Weekend News Roundup – June 18, 2021

Author: Katlyn Cotton
Jun 18, 2021


The Texas Supreme Court upheld two lower court rulings in favor of the City of Houston and its Historic Preservation Ordinance! Two residents in the Greater Heights neighborhood challenged the legality of the 26-year old ordinance on the basis that it constituted zoning, which the City of Houston does not have. However, the court found that the city’s historic-preservation regulations do not violate the city charter. You can read the favorable Texas Supreme Court opinion here.


The city of Austin is updating its historic preservation plan for the first time in 40 years. Since then, the city’s population has nearly tripled, meaning affordable housing and density have become hot-button issues. Not only has the city changed in that time, but the field of historic preservation has changed. Equity, sustainability, and cultural heritage are leading factors guiding planning and conversations around historic preservation. This new preservation plan will center questions of equity, such as: Whose heritage is represented in designated historic properties, and what stories are missing? Who benefits from preservation policies, programs, and incentives? How can historic preservation tools be expanded to address essential issues such as sustainability, affordability, and displacement?

Susan Ross makes the case for retrofitting Canada’s existing buildings as the fastest way to mitigate climate change in this op-ed. Ross points to Canada’s lack of protection for historic buildings and calls for “incentives and impediments to demolition,” noting that the European Union’s Green New Deal plan calls for a “renovation wave.”

James French, chair of the Montpelier Descendants Committee and a member of the Montpelier Foundation Board, writes for the Washington Post about the conflict of interpreting the history of enslavement at Montpelier without shared authority by the descendants of those who were enslaved there. According to French, “The MDC believes that before the true history of Montpelier can be known and shared — including that of the innumerable vital roles played by enslaved people throughout the founding era — the narratives, perspectives and, most important, the authority of the descendants to serve with the Montpelier Foundation (TMF) as equal co-stewards of the museum must be established.”

CityLab released a series about how cities can use data to create racial equity: Part 1 illustrates why cities should stop looking at their data in the aggregate, but rather drill down deeper by breaking information apart in order to get a truer picture. In Part 2, the authors reaffirm what we at PlaceEconomics have believed for years–quantitative data alone can not tell the full story. Qualitative data is necessary, as it provides context and reveals the human side of quantitative data.


In Camden, a nonprofit group has purchased the house where Martin Luther King Jr. lived in 1950, when he performed his first sit-in after being denied service at a Maple Shade bar. The group is prepared to initiate immediate stabilization of the Walnut Street House after years of thwarted attempts to preserve it have left it vulnerable to the elements. 

A cooperative of Chicago street vendors have banded together to purchase a commercial kitchen after a long fight to legalize street vending. The kitchen will give the group of 35 vendors–many of whom are older immigrants selling items from tacos, to tamales, to cut fruit–an affordable space of their own to prepare their wares.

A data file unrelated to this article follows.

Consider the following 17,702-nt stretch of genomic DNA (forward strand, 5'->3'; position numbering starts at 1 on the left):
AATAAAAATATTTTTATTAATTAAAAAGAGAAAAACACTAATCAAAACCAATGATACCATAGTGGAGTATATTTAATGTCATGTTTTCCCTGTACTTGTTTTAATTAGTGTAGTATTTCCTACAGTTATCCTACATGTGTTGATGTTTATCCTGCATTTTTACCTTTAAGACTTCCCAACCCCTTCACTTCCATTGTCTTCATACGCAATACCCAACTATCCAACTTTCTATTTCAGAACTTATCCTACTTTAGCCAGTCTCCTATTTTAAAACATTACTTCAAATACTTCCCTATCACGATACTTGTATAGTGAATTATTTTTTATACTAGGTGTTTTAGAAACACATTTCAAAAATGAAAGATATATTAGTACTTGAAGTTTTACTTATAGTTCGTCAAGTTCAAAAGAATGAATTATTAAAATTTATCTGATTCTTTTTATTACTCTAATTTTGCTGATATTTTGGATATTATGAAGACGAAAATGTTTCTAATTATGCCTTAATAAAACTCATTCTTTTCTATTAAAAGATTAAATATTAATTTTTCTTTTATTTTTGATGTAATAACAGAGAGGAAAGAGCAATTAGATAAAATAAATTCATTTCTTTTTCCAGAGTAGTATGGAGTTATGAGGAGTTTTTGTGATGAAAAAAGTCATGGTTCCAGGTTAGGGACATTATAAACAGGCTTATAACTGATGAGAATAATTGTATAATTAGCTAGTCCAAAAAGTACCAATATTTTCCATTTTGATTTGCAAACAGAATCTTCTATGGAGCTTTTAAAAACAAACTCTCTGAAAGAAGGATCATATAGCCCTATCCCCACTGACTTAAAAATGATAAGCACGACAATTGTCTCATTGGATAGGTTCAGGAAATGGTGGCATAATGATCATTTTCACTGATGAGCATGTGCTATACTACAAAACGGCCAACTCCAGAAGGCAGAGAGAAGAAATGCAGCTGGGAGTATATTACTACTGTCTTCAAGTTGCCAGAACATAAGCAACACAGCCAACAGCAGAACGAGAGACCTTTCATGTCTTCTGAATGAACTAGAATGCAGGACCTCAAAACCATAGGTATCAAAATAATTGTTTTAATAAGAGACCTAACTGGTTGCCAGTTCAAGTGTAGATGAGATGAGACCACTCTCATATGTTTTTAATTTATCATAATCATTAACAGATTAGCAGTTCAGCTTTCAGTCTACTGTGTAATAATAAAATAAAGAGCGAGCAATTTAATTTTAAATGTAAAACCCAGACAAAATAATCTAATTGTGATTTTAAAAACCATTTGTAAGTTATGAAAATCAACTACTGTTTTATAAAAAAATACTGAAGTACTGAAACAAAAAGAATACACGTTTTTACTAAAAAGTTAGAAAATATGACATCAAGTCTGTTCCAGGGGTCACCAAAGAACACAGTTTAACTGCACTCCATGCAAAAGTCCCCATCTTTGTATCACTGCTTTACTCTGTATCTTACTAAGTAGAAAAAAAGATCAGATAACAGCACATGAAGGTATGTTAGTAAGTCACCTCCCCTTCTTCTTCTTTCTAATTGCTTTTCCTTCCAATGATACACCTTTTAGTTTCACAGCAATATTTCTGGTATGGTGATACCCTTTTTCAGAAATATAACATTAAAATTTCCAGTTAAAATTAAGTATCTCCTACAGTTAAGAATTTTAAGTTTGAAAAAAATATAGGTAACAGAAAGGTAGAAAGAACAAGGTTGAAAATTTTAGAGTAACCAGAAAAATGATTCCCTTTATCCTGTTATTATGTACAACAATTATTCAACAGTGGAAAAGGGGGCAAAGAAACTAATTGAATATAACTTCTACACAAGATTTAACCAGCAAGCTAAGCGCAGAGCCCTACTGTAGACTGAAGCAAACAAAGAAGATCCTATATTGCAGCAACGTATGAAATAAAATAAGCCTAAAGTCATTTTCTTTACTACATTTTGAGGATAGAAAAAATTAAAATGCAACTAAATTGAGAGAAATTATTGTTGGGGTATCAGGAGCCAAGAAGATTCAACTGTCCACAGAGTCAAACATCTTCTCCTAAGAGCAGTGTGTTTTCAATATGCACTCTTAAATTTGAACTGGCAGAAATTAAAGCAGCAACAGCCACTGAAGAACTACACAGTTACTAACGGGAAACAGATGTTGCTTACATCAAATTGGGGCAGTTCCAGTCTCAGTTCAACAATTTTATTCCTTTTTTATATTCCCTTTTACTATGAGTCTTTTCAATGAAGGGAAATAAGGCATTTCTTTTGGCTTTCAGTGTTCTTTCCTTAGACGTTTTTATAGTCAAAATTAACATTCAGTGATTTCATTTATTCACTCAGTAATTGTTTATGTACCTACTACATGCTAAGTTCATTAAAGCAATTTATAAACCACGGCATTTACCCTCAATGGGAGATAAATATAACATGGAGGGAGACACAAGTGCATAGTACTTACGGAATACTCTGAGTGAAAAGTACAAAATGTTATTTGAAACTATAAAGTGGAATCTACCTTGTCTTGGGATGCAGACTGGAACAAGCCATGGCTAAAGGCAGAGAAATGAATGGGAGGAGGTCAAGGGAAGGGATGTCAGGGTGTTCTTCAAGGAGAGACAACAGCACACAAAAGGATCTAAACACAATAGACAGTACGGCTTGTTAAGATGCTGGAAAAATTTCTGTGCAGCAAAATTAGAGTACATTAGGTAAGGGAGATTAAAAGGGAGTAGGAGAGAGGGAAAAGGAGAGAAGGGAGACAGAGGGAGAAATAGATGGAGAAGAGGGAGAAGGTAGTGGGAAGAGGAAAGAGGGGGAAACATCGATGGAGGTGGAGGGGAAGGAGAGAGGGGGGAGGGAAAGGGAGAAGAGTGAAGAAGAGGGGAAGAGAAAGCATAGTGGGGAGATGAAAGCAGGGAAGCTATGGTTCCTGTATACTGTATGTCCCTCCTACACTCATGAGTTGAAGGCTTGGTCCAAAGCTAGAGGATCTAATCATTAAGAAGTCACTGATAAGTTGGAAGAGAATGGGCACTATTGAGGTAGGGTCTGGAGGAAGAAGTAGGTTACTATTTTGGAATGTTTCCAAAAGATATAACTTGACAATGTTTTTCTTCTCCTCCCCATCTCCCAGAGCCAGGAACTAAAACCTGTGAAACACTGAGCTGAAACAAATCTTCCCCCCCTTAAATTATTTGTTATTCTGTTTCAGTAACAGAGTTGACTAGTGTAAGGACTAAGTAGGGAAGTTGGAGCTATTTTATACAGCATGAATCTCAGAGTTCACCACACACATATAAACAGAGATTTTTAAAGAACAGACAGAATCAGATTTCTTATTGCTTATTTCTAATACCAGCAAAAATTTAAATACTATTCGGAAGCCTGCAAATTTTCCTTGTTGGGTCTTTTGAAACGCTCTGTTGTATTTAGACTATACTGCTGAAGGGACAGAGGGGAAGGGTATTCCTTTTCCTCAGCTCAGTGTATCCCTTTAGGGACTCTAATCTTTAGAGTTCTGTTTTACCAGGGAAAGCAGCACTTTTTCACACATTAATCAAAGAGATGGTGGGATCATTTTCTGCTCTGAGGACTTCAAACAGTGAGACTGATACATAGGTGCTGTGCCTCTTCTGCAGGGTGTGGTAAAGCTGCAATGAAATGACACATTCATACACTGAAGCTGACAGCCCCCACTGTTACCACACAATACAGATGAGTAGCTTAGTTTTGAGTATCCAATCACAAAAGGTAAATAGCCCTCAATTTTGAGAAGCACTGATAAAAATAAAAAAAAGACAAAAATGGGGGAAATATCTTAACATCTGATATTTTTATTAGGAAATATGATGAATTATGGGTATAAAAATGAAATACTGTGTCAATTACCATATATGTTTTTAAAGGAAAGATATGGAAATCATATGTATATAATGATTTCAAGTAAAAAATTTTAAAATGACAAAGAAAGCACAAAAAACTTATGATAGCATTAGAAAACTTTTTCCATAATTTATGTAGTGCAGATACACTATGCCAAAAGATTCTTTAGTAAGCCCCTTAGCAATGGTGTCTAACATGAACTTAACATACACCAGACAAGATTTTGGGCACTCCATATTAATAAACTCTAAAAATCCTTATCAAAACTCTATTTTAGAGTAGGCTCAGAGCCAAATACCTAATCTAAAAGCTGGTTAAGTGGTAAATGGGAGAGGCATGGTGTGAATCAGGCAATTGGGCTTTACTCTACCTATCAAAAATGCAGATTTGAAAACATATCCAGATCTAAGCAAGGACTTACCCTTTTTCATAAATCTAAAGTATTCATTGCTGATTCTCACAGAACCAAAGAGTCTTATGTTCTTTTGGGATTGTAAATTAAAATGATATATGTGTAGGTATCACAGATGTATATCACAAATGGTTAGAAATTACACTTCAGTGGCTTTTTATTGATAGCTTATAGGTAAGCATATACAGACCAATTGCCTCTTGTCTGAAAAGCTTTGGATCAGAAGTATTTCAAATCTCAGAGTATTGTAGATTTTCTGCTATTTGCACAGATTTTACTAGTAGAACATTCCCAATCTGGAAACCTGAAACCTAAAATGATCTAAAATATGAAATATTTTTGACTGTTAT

Harvard University’s Joint Center for Housing Studies released its annual State of the Nation’s Housing report this week. This year’s report underscores the racial and socioeconomic disparities that minorities continue to face in the housing market, which have only been amplified by the pandemic. You can download the full report and watch the kickoff event here

The DePaul University Institute for Housing Studies released two reports recently about one of Chicago’s most common forms of missing middle housing: the two- to four-flat. These reports both utilize a highly-detailed level of data to investigate the loss of this residential building type and how it differs in weak and strong real estate markets. The two reports, along with an excellent blog post about the release, can be found here: Report-Characteristics of the 2 to 4 Stock in Chicago Neighborhoods, Report-Patterns of Lost 2 to 4 Unit Buildings in Chicago,  Blog-The Need for a Collective Approach to Preserving 2 to 4 Unit Housing in Chicago

CityLab takes a look at the history behind shotgun houses in New Orleans for their series on iconic home designs that define cities across the world. 


An 80-year-old man in Appalachia has been busy hunting down America’s last remaining heirloom apple varieties. Tom Brown, who is a retired chemical engineer, shifted his focus to apple hunting after learning that 14,000 apple varieties were commercially available in 1905, and that more than 11,00 of those are now thought to be extinct. “A modern ‘Johnny Appleseed,’ he’s located and reintroduced 1200 so far, most of which haven’t been sold commercially for over a century, and many of which he cloned from the last known tree of its kind.”

Cultural heritage conservation specialist Arzu Ulaş photographs Istanbul’s underground waterways for the first time. The cisterns, sunken gardens, waterways, maksems (historical water storage tanks), wells, holy springs, pit fountains, fire pools and archaeological architectural remains have long been a point of fascination for Ulaş and other researchers. 

This photo essay by Meghan L.E. Kirkwood documents the ephemeral remnants of Louisiana’s oil infrastructure, many of which have long been abandoned but continue to pollute. 

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